6 summer stress busters

Discussion in 'Psychiatry' started by Egyptian Doctor, Aug 25, 2013.

  1. Egyptian Doctor

    Egyptian Doctor Moderator Verified Doctor

    Mar 21, 2011
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    Don't let a few inconveniences prevent you from fully enjoying the year's best weather. Here's how to punch through the stress so you can spend more time with your feet up by the pool.

    Long work hours are killing your fun
    The solution: Tap into your vacation time by scheduling half-day Fridays. Americans left an average of 9.2 paid days unused last year, a Hotwire.com survey found. But 2 months of half-day Fridays costs you only 4 days. Your boss probably won't even notice; according to CEB research, the average boss toils 8 hours a week less in summer.

    Your yard is becoming a jungle of weeds
    The solution: Fire up the blowtorch. Seriously: It's a quick way to take out weeds, says Matt Blashaw, host of DIY Network's Yard Crashers. Plus, flaming is nontoxic and a whole lot of fun. Just avoid dry areas or anything right next to your house, and keep a hose nearby just in case. Blashaw likes the Bernzomatic TS8000 kit ($50, homedepot.com).

    The neighbor's party sounds like a rave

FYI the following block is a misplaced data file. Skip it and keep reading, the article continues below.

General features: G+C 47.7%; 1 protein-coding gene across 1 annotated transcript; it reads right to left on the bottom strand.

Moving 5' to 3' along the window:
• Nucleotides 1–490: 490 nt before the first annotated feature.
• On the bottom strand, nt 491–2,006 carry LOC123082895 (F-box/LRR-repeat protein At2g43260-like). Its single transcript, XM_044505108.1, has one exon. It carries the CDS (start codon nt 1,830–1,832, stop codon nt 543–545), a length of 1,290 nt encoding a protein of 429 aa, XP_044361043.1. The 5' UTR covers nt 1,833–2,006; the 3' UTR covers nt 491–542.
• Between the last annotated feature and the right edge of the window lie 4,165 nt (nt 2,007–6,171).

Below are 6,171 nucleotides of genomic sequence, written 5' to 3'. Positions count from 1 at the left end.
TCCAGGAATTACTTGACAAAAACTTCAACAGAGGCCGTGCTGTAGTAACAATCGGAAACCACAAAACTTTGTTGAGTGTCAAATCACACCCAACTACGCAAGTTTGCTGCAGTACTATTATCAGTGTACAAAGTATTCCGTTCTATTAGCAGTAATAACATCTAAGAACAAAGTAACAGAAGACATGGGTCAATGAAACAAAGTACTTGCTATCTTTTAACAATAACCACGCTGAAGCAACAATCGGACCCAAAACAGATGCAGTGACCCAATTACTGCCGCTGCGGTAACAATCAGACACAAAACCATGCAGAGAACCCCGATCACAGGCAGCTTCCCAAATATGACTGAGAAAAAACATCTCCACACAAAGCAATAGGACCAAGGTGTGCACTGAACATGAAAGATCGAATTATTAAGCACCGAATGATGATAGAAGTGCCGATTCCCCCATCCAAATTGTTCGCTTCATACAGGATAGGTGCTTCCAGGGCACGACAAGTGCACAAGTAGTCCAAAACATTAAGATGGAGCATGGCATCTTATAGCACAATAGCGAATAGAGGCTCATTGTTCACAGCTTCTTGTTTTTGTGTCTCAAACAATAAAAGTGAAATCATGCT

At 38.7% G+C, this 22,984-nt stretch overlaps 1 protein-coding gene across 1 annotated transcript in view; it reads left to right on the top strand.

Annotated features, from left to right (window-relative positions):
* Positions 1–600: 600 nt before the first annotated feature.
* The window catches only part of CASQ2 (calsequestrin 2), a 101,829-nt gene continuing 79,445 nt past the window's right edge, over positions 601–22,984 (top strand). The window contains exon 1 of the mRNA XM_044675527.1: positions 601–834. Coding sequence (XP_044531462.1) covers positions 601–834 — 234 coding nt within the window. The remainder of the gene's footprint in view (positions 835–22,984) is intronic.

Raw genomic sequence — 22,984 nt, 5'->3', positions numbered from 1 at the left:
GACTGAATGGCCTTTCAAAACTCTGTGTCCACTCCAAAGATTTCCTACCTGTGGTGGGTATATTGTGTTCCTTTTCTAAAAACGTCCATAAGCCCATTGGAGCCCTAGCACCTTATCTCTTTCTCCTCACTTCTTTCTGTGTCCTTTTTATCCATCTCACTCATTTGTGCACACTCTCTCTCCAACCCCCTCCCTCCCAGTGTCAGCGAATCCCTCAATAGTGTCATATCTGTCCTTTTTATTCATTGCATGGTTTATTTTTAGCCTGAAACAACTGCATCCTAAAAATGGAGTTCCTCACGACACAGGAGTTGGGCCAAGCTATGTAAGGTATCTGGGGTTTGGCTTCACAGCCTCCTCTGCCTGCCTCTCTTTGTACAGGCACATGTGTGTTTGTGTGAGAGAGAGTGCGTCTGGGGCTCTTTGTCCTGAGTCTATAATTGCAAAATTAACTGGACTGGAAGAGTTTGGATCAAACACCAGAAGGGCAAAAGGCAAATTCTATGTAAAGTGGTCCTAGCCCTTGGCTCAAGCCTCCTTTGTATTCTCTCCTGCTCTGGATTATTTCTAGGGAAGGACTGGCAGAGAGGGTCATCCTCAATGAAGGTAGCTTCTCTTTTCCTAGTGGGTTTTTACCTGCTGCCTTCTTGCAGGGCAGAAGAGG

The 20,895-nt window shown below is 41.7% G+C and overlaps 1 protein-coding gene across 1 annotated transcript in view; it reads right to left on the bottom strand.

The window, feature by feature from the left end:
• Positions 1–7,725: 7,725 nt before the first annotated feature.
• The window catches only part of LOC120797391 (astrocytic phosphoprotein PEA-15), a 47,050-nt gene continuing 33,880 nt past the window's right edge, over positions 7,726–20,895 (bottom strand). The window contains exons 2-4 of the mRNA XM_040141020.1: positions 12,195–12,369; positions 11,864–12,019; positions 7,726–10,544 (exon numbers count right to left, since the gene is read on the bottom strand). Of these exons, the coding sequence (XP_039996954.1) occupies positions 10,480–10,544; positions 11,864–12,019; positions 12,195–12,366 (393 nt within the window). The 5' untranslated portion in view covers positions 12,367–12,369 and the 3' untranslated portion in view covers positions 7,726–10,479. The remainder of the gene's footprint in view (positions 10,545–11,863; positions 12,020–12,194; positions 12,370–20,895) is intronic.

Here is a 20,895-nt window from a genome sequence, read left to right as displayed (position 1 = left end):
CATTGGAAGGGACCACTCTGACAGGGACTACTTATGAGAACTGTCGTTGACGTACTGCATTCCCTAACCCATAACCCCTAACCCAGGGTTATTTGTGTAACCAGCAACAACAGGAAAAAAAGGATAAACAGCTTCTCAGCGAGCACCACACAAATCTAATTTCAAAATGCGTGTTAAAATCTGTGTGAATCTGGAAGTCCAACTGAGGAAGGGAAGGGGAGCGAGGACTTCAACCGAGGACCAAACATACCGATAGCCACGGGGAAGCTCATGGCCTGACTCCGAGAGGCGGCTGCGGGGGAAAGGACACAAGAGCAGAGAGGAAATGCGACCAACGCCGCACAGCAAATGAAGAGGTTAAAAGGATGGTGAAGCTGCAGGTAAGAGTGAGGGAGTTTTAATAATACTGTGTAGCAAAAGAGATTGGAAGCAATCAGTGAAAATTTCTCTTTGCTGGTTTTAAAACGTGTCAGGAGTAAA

The solution: Join the crowd—briefly. Drop by with a six-pack, drink one beer, and then quietly ask the host to turn the music down as you leave. "That works better than calling," says Edwin Riley, the author of Stress Rx. If he ignores you, wear earplugs and negotiate the next day. And avoid calling the cops if possible; you'll poison future relations.

    Brown patches are overtaking your lawn
    The solution: Don't mow so short. "Taller grass holds more moisture," says David Mellor, Fenway Park's grounds director. If you live in the South, raise your mower deck to 1.5 inches; in the North, make it 3. (Regional grasses thrive at different lengths.) And don't water after work; the best time of day for moisture retention is 2 a.m. to 6 a.m. Set a timer.

    Pests are gobbling your garden

    The solution: Try Bacillus thuringiensis, or BT. This naturally occurring bacterium attacks bugs like hornworms and cabbage loopers from the inside so only the plant eaters suffer, says Blashaw. Another option: Spray diluted neem oil. It doesn't harm mammals or birds but is toxic to scores of pests, such as aphids, mites, beetles, and white-flies. "It kills them and their larvae, but it doesn't harm your yard," he says.

    Your AC bill is cutting into your beer money
    The solution: Ask your utility company about a "demand-response" program to limit energy use during peak hours. Con Edison, for example, will install a free smart thermostat that cycles the compressor (but leaves the fan running) in half-hour bursts during times of highest energy use. The company offers a $25 incentive to enroll, and the device can save you roughly 10 percent on your annual energy bill.



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